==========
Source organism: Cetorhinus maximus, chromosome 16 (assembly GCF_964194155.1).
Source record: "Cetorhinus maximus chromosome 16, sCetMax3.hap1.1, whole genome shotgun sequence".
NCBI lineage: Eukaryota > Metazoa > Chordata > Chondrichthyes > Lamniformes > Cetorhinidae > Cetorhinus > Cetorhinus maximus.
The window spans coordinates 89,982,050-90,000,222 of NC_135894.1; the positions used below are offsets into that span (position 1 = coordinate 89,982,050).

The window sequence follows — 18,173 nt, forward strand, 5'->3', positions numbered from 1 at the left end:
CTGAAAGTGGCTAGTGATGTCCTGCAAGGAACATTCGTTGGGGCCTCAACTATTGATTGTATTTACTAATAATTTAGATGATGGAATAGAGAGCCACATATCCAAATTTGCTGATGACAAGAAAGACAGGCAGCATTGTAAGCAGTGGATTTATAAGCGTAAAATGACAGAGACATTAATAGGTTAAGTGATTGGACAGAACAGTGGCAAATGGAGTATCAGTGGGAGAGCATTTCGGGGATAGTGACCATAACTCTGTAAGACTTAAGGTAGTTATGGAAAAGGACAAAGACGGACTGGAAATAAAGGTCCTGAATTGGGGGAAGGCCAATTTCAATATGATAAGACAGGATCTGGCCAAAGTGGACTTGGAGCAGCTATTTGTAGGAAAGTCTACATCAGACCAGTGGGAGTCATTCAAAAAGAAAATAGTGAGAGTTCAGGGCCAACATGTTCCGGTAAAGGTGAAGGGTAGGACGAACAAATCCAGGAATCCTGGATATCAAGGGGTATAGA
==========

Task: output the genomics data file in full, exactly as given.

Source organism: Cetorhinus maximus, chromosome 16 (assembly GCF_964194155.1).
Source record: "Cetorhinus maximus chromosome 16, sCetMax3.hap1.1, whole genome shotgun sequence".
NCBI lineage: Eukaryota > Metazoa > Chordata > Chondrichthyes > Lamniformes > Cetorhinidae > Cetorhinus > Cetorhinus maximus.
The window spans coordinates 89,982,050-90,000,222 of NC_135894.1; the positions used below are offsets into that span (position 1 = coordinate 89,982,050).

The window sequence follows — 18,173 nt, forward strand, 5'->3', positions numbered from 1 at the left end:
CTGAAAGTGGCTAGTGATGTCCTGCAAGGAACATTCGTTGGGGCCTCAACTATTGATTGTATTTACTAATAATTTAGATGATGGAATAGAGAGCCACATATCCAAATTTGCTGATGACAAGAAAGACAGGCAGCATTGTAAGCAGTGGATTTATAAGCGTAAAATGACAGAGACATTAATAGGTTAAGTGATTGGACAGAACAGTGGCAAATGGAGTATCAGTGGGAGAGCATTTCGGGGATAGTGACCATAACTCTGTAAGACTTAAGGTAGTTATGGAAAAGGACAAAGACGGACTGGAAATAAAGGTCCTGAATTGGGGGAAGGCCAATTTCAATATGATAAGACAGGATCTGGCCAAAGTGGACTTGGAGCAGCTATTTGTAGGAAAGTCTACATCAGACCAGTGGGAGTCATTCAAAAAGAAAATAGTGAGAGTTCAGGGCCAACATGTTCCGGTAAAGGTGAAGGGTAGGACGAACAAATCCAGGAATCCTGGATATCAAGGGGTATAGA